How NOT to Write an Obituary for Fun and Profit

Like a lot of self-obsessed pundits (whoops, I mean astute marketers), I use Google Analytics to check my site’s traffic statistics, such as what search engines invite people to visit, which referral sites point an arrow to mine, and what flavor of link bait might entice Lady Gaga to go gaga over my prose. (Note to Lady G: I’ve named all my strings after you.)

One of the analytic tools displays what search keywords people use to find my site. Writers and other types of peddlers have been scolded by marketeers of every stripe that we must discover and cultivate our audience, whether we want to sell words or wombats. The keyword tool does reveal what’s on the minds of site visitors, and thus is one gauge of what people are looking for when they come to a site. Apparently my people want to learn how to write obituaries.

Running from Your Audience
The greatest number of people, by far, who visited my site—as a result of organic search (not direct visits)—over the past nine months were looking for advice on writing an obituary for a family member. The reason: my father, Sgt. Robert Bentley, died on New Years Day of this year. My sister and I collaborated on writing his obituary, and I wrote a “How to” post on that strange, sad process.

I was struck at several levels by that search-tally information: one, on an emotional key, thinking of the anonymous (to me) people who have had death enter their lives, some probably suddenly, and the weight of that loss. Thinking anew of the loss of my father. Thinking that so many issues around a family member’s death are boggling, and how we seek help for those issues—such as help with writing an obituary for our loved one. And thinking that I clearly didn’t want to go into the obituary-writing business, no matter if that’s where my audience is.

Capturing the Elements of a Life
This is an age of specialists; undoubtedly, there are writers who focus on writing obituaries, though I didn’t want to search for them—probably afraid I’d see my own site come up, and add to my totals. I don’t want to consider the commercial aspects of the trade, but I could see some appeal in helping people through the process, because the obituary’s tale is part of the grieving, the letting go—obit content, narrow as it is, can sometimes atomize the elements of a life, the cherished aspects of character, the seat of a family’s love for the lost. But I don’t want to write them; that is too close, too sad.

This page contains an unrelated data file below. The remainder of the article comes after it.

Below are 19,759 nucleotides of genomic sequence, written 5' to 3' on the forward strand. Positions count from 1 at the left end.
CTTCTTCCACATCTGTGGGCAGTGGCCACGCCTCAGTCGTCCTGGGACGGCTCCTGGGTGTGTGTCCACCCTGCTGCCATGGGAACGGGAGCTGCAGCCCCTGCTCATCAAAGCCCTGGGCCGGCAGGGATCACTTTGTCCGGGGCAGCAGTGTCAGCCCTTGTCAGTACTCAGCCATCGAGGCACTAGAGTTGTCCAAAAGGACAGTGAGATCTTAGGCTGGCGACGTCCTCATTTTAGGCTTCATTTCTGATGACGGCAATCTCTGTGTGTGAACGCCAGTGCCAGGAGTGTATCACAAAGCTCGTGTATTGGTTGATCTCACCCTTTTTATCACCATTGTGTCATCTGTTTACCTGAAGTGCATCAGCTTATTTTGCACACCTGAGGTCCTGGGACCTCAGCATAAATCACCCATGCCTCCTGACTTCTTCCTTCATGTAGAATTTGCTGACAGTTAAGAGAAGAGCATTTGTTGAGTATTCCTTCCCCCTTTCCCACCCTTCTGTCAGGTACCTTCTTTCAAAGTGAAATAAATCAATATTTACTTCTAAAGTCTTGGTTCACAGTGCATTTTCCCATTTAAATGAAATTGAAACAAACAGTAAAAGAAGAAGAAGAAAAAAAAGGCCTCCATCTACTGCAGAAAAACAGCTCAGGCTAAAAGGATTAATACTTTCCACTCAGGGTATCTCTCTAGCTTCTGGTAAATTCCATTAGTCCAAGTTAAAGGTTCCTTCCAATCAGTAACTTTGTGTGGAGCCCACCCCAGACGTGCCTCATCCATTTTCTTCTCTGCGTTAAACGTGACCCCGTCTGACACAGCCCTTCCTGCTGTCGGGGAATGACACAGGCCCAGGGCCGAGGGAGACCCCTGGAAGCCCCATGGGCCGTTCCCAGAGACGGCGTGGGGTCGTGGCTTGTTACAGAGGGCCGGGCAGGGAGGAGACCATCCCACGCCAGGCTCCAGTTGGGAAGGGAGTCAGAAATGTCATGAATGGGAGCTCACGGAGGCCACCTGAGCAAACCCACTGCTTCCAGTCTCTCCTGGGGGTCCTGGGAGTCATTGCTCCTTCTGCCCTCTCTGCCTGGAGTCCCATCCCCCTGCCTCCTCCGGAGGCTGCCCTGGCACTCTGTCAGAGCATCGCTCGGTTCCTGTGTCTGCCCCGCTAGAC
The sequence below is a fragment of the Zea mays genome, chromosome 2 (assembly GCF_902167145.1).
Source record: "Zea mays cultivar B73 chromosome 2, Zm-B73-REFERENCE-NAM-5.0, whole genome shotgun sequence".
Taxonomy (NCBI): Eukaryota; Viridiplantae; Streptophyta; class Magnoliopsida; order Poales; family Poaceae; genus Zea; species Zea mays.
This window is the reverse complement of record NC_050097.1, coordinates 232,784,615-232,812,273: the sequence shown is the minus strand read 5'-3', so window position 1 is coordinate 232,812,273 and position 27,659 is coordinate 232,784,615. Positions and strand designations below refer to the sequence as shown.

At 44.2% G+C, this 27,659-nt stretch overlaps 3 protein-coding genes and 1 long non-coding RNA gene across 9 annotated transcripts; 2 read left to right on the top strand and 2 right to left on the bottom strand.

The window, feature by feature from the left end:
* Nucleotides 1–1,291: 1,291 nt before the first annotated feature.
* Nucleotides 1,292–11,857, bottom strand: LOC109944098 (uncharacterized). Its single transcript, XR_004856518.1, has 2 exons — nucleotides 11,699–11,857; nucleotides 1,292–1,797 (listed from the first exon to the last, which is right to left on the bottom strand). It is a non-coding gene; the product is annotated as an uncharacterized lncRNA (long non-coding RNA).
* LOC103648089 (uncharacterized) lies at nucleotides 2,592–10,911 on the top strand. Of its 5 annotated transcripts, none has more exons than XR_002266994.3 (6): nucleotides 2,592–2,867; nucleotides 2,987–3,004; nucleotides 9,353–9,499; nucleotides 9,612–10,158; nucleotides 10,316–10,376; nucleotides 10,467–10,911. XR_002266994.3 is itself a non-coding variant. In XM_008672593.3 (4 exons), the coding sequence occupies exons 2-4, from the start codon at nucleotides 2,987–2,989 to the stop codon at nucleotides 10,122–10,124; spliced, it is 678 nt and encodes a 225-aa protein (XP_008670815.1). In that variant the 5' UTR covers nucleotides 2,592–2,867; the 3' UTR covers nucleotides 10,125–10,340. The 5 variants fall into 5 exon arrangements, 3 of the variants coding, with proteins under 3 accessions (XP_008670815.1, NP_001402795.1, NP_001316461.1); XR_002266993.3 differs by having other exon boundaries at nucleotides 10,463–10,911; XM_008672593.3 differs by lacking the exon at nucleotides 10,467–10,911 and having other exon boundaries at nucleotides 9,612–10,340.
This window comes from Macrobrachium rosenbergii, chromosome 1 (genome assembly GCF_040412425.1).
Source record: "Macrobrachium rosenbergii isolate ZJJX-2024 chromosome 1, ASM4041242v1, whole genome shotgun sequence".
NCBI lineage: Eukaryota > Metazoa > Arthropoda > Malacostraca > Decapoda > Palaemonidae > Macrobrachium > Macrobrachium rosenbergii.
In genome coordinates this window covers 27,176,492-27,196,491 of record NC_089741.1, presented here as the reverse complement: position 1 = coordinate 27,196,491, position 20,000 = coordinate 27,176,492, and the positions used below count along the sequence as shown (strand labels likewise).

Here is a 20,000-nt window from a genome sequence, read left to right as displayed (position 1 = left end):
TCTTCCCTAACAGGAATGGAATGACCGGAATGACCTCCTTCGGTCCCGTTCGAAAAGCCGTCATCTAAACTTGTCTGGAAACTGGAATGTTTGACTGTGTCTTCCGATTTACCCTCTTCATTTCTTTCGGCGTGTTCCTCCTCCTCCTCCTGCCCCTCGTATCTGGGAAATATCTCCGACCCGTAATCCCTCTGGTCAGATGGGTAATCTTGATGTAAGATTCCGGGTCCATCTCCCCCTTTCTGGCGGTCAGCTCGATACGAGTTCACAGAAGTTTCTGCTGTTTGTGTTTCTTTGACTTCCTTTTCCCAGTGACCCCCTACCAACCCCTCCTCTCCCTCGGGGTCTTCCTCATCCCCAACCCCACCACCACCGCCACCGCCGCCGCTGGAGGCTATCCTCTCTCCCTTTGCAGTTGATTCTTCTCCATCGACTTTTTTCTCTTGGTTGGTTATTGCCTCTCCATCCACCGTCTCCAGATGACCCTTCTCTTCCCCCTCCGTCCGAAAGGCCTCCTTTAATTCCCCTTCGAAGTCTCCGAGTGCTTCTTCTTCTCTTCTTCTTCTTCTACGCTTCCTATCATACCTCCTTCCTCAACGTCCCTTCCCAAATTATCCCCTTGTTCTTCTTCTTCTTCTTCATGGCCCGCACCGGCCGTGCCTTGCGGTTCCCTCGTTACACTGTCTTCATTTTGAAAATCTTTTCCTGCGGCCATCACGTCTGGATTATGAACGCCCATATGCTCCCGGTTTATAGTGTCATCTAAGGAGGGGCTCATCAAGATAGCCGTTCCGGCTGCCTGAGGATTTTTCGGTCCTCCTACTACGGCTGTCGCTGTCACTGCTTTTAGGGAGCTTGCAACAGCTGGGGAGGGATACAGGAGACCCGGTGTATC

Ironically, this post will undoubtedly bring more souls to my site looking for a way to write about things that are in some way unwriteable. The words of broken hearts. Maybe my original “How To” did help. I hope so.

At least it’s better than the searches for “long scrotum” and its variants that brought many people to my site a while back after I’d posted an article about my vasectomy. Sigh…

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4 thoughts on “How NOT to Write an Obituary for Fun and Profit

  1. You are indeed my writing hero, Mr. Bentley. And I have no idea what sort of person would search on the phrase “long scrotum.”

    Well said.

  2. Why Mr. Knowles, that’s most generous of you. (Readers, that comment from Mr. Knowles only cost me $100. You too can benefit from his praises, at low prices.)

    Yeah, the scrotum thing. There were a lot of droopy variants of that phrase that brought people to the site as well, but I won’t go into them. Fame is so fleeting.

  3. It is a wondrous thing to see the words “obituary” and “scrotum” on the same page.

    Less importantly, I don’t even like reading what’s sad, let alone writing sad realities for money. While I understand, a little, that some folks want to watch a tragic movie or read a book which ends unhappily ever after, I don’t wanna.

    I work far too hard to stay above sea level to take on the 10-lb. penalty of others’ sadness without good reason.

  4. Of course, Joel, it’s sad to write an obituary for your scrotum. Not that I meant YOUR scrotum, of course.

    Joel, you capture what I was trying to get at in the post. I have enough sadness of my own, and couldn’t handle writing words of other people’s sadness, particularly sadness so close to the bone.

    But I do like some sad movies. Caddyshack, for example…

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